This is the most up-to-date Indonesian Dictionary on the market
Other dictionaries in this bestselling series you might be interested in include:Concise Tagalog Dictionary, Concise Vietnamese Dictionary, and Concise Balinese Dictionary.
The resignation of President Soeharto in 1998 opened a new era in Indonesia. The time to reform the Indonesian political system, to protect human rights and press freedom, and to eliminate systematic and systemic corruption, had arrived. This book traces the process of major law reforms which took place in Indonesia during the Habibie era, from May 1998 to October 1999, arguably as a critical period in the history of Indonesia's moves toward becoming a democratic country. The book also provides a final chapter on 12 years of Indonesian transition and examines the new structure of Indonesian state after the Amendments to the 1945 Constitution in 2002-2004, and the issue of national security and the rule of law after 9/11 and Bali bombing in 2002. TABLE OF CONTENTS Acknowledgement Part I: Foundation Chapter 1: Introduction Chapter 2: Explaining Law Reform Chapter 3: Indonesia: From Crisis to Law Reform Part II: Case Studies Chapter 4: Political Laws Chapter 5: Human Rights and Press Freedom Chapter 6: Anti-Corruption Legislation Part III: Conclusion and Reflection Chapter 7: Conclusion Chapter 8: Reflections: 12 Years after Soeharto Bibliography About the Author(s)/Editor(s) Dr Nadirsyah Hosen is Senior Lecturer at the Faculty of Law, University of Wollongong (NSW, Australia) where he teaches Foundations of Law, Constitutional Law, Islamic law and Contemporary Issues in Southeast Asian law. Nadir has a Bachelors degree (UIN Syarif Hidayatullah Jakarta), a Graduate Diploma in Islamic Studies, and Master of Arts with Honours (University of New England), as well as a Master of Laws in Comparative Law (Northern Territory University). He completed his first PhD (Law) at the University of Wollongong and a second PhD (Islamic Law) at the National University of Singapore. He then worked for two years as a Postdoctoral Research Fellow at TC. Beirne School of Law, University of Queensland, where he conducted research and taught 'comparative anti-terrorism law and policy' for LLM program. He is the author of Shari'a and Constitutional Reform in Indonesia (Institute of Southeast Asian Studies, Singapore, 2007), a co-editor (with Joseph Liow) of Islam in Southeast Asia, 4 volumes, (Routledge, London, 2009), and a co-editor (with Richard Mohr) of Law and Religion in Public Life: The Contemporary Debate (Routledge, London, forthcoming).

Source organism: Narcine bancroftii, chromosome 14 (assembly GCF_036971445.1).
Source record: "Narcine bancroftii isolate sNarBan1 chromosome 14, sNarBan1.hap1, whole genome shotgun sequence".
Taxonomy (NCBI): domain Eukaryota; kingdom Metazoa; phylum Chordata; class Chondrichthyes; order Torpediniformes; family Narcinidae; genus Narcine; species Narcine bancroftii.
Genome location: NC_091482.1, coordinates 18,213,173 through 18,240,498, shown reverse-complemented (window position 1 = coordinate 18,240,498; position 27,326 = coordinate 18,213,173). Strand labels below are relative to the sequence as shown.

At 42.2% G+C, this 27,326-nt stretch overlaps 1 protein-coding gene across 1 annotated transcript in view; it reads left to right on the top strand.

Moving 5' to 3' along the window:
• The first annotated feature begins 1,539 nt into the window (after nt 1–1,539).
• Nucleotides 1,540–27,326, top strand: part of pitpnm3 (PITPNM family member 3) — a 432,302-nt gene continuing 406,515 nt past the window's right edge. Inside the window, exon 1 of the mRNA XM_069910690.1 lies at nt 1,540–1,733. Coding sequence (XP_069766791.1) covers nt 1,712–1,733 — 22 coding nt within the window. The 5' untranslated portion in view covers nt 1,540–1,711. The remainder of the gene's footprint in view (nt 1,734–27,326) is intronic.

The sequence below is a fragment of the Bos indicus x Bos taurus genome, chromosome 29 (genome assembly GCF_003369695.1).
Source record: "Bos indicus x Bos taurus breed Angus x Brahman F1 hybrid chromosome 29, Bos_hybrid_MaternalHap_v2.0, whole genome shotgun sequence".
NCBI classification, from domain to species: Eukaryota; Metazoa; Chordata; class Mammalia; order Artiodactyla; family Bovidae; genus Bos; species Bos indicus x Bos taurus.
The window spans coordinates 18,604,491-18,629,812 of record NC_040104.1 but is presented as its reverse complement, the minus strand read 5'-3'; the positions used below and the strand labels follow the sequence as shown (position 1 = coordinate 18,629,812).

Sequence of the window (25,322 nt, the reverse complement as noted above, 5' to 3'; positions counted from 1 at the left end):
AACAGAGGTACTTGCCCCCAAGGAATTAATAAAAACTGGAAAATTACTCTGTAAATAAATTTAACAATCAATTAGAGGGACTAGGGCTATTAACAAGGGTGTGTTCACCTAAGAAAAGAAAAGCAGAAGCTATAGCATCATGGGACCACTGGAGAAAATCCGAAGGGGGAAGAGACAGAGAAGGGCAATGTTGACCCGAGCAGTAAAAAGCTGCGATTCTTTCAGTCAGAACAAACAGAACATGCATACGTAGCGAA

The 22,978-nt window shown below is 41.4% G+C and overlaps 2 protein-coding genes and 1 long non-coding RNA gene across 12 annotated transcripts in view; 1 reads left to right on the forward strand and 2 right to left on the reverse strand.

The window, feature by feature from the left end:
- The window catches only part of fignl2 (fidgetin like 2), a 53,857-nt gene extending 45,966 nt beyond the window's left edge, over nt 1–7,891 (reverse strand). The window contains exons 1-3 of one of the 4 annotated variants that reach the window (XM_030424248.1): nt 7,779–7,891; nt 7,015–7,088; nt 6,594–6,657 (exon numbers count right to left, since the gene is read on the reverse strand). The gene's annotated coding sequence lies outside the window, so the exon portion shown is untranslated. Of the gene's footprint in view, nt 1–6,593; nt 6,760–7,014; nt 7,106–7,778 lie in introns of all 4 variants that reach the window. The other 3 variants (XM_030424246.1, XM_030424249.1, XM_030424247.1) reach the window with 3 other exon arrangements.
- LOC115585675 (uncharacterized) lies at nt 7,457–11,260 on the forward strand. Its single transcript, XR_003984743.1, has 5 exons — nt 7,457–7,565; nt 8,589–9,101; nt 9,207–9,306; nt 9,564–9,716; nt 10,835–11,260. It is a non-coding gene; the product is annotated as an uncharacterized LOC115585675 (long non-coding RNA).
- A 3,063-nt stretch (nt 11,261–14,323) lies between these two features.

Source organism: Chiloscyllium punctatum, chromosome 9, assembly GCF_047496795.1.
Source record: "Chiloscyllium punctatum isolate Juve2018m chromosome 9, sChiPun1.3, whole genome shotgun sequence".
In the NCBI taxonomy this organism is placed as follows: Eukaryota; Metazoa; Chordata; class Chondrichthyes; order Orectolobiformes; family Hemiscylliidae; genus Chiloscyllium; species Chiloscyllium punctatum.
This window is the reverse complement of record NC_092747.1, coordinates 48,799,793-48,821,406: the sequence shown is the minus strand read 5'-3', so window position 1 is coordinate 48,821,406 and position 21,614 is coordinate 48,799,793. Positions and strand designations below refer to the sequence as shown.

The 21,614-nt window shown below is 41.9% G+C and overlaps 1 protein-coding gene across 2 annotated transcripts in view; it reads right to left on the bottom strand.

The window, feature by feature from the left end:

Although Indonesia has the fourth largest population in the world, its history is still relatively unknown. Adrian Vickers takes the reader on a journey across the social and political landscape of modern Indonesia, starting with the country's origins under the Dutch in the early twentieth-century, and the subsequent anti-colonial revolution which led to independence in 1949. Thereafter the spotlight is on the 1950s, a crucial period in the formation of Indonesia as a new nation, followed by the Sukarno years, and the anti-Communist massacres of the 1960s when General Suharto took over as president. The concluding chapters chart the fall of Suharto's New Order after thirty two years in power, and the subsequent political and religious turmoil which culminated in the Bali bombings in 2002. Adrian Vickers is Professor of Asian Studies at the University of Wollongong. He has previously worked at the Universities of New South Wales and Sydney, and has been a visiting fellow at the University of Indonesia and Udayana University (Bali). Vickers has more than twenty-five years research experience in Indonesia and the Netherlands, and has travelled in Southeast Asia, the U.S. and Europe in the course of his research. He is author of the acclaimed Bali: a Paradise Created (Penguin, 1989) as well as many other scholarly and popular works on Indonesia. In 2003 Adrian Vickers curated the exhibition Crossing Boundaries, a major survey of modern Indonesian art, and has also been involved in documentary films, including Done Bali (Negara Film and Television Productions, 1993).